Vol 10, No 11

On the radiation problem of high mass stars

Golden Gadzirayi Nyambuya


Abstract A massive star is defined as one with mass greater than ~8-10 M⊙. Central to the on-going debate on how these objects [massive stars] come into being is the so-called Radiation Problem. For nearly forty years, it has been argued that the radiation field emanating from massive stars is high enough to cause a global reversal of direct radial in-fall of material onto the nascent star. We argue that only in the case of a non-spinning isolated star does the gravitational field of the nascent star overcome the radiation field. An isolated non-spinning star is a non-spinning star without any circumstellar material around it, and the gravitational field beyond its surface is described exactly by Newton's inverse square law. The supposed fact that massive stars have a gravitational field that is much stronger than their radiation field is drawn from the analysis of an isolated massive star. In this case the gravitational field is much stronger than the radiation field. This conclusion has been erroneously extended to the case of massive stars enshrouded in gas and dust. We find that, for the case of a non spinning gravitating body where we take into consideration the circumstellar material, at ~ 8-10 M⊙, the radiation field will not reverse the radial in-fall of matter, but rather a stalemate between the radiation and gravitational field will be achieved, i.e. the in-fall is halted but not reversed. This picture is very different from the common picture that is projected and accepted in the popular literature where at ~8-10 M⊙, all the circumstellar material, from the surface of the star right up to the edge of the molecular core, is expected to be swept away by the radiation field. We argue that massive stars should be able to start their normal stellar processes if the molecular core from which they form has some rotation, because a rotating core exhibits an Azimuthally Symmetric Gravitational Field which causes there to be an accretion disk and along this equatorial disk. The radiation field cannot be much stronger than the gravitational field, hence this equatorial accretion disk becomes the channel via which the nascent massive star accretes all of its material.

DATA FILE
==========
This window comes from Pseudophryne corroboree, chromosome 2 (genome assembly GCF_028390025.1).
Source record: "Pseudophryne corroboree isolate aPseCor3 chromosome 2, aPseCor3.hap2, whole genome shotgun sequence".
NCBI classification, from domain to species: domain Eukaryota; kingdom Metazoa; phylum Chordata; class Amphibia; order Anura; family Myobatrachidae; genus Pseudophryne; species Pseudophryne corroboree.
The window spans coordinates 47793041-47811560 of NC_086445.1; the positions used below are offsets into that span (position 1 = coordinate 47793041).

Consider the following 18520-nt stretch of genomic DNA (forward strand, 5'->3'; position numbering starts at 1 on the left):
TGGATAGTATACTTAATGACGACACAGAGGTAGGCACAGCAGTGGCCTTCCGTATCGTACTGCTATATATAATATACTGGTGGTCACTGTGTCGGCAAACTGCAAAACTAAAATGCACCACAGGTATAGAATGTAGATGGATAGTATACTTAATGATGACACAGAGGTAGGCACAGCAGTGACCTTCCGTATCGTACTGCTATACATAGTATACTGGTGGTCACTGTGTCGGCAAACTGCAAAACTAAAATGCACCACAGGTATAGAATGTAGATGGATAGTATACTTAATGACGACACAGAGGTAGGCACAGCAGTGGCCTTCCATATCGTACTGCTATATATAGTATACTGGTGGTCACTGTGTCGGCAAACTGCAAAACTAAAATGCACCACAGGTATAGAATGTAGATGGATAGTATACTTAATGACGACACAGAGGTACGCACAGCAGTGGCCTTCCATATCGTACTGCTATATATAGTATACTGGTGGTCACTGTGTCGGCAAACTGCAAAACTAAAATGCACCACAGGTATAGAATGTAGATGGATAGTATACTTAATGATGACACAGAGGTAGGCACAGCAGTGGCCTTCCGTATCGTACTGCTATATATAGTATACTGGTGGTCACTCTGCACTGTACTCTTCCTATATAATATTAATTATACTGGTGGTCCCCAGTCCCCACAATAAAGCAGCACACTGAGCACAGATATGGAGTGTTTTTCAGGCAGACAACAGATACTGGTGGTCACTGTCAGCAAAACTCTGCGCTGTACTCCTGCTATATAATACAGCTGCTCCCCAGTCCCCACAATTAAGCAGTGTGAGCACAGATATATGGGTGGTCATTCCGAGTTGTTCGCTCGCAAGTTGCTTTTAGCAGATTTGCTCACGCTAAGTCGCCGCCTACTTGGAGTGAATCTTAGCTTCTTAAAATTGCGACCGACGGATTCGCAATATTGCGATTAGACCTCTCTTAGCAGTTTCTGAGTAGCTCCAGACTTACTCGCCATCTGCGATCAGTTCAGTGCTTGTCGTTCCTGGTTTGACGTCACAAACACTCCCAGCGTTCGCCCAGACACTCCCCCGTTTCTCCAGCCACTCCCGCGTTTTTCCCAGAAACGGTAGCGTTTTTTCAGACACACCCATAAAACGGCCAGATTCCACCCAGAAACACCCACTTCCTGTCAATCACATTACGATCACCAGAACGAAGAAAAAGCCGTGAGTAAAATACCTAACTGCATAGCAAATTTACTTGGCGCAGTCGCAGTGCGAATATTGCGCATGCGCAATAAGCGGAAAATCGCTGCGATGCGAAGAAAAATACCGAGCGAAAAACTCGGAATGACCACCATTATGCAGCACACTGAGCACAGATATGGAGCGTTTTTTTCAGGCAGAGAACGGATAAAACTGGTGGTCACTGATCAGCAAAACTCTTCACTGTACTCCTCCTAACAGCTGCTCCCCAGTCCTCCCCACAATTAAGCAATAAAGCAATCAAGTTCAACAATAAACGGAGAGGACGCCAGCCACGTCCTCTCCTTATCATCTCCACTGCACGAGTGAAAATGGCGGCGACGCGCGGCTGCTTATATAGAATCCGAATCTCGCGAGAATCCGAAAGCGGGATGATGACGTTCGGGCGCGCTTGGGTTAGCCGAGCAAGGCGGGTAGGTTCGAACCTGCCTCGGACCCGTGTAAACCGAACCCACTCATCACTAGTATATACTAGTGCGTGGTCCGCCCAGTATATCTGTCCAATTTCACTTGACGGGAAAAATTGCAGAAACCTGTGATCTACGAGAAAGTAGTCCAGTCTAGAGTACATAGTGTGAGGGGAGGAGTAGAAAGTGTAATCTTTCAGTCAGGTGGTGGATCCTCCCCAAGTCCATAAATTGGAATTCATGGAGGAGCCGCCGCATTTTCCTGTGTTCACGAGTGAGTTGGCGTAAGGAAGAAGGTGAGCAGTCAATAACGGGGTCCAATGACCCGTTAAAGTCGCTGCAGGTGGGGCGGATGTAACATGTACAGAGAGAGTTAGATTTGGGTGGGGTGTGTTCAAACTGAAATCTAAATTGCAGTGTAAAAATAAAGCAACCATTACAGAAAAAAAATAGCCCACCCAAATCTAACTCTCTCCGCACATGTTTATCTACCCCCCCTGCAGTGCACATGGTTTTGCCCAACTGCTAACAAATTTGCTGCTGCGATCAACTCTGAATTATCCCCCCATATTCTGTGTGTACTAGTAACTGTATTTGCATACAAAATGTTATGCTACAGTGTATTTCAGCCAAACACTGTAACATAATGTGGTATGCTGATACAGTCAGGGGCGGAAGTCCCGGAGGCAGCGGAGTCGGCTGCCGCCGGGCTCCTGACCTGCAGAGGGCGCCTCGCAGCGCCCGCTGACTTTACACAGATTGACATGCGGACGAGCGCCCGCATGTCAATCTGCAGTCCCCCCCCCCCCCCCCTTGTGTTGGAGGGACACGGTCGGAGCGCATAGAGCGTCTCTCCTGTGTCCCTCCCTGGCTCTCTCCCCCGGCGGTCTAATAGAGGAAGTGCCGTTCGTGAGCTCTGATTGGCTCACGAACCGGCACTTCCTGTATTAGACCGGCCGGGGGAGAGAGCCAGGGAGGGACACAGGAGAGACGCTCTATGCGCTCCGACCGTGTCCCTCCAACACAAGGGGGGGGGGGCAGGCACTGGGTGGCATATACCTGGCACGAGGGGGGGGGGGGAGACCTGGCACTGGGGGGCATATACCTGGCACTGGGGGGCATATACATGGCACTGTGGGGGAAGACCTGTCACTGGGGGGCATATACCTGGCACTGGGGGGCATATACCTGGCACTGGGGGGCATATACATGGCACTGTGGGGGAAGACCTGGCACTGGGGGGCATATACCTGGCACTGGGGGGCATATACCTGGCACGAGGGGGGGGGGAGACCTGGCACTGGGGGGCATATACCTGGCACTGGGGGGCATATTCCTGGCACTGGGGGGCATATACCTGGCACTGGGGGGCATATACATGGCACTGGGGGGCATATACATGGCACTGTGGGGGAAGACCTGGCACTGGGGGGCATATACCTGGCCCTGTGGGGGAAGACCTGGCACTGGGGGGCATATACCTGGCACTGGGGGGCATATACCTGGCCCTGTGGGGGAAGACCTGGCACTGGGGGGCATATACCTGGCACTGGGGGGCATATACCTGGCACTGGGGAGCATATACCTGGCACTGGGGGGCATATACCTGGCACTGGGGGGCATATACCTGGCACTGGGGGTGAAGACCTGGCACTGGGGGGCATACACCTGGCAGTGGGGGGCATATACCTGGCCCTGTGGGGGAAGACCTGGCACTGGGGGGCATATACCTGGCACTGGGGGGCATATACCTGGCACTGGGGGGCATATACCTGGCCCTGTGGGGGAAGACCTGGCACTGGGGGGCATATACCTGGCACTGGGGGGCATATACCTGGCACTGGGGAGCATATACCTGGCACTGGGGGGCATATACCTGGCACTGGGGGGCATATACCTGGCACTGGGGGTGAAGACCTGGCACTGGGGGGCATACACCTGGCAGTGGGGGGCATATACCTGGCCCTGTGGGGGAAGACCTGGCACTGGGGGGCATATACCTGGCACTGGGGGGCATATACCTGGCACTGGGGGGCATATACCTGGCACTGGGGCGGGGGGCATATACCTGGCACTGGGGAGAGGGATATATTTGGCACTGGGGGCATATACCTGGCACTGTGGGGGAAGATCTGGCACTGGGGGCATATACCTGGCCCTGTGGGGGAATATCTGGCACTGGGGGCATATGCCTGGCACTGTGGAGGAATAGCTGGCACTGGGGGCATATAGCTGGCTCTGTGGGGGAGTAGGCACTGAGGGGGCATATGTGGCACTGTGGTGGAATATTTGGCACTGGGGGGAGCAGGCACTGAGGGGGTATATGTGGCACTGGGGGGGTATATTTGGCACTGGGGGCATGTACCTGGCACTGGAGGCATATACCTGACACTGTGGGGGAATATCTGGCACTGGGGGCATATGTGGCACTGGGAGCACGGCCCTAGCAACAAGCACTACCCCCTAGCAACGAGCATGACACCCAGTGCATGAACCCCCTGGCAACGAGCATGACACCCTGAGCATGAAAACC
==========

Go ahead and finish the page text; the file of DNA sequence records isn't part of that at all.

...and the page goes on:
Keywords stars: circumstellar matter — stars: formation — radiative transfer

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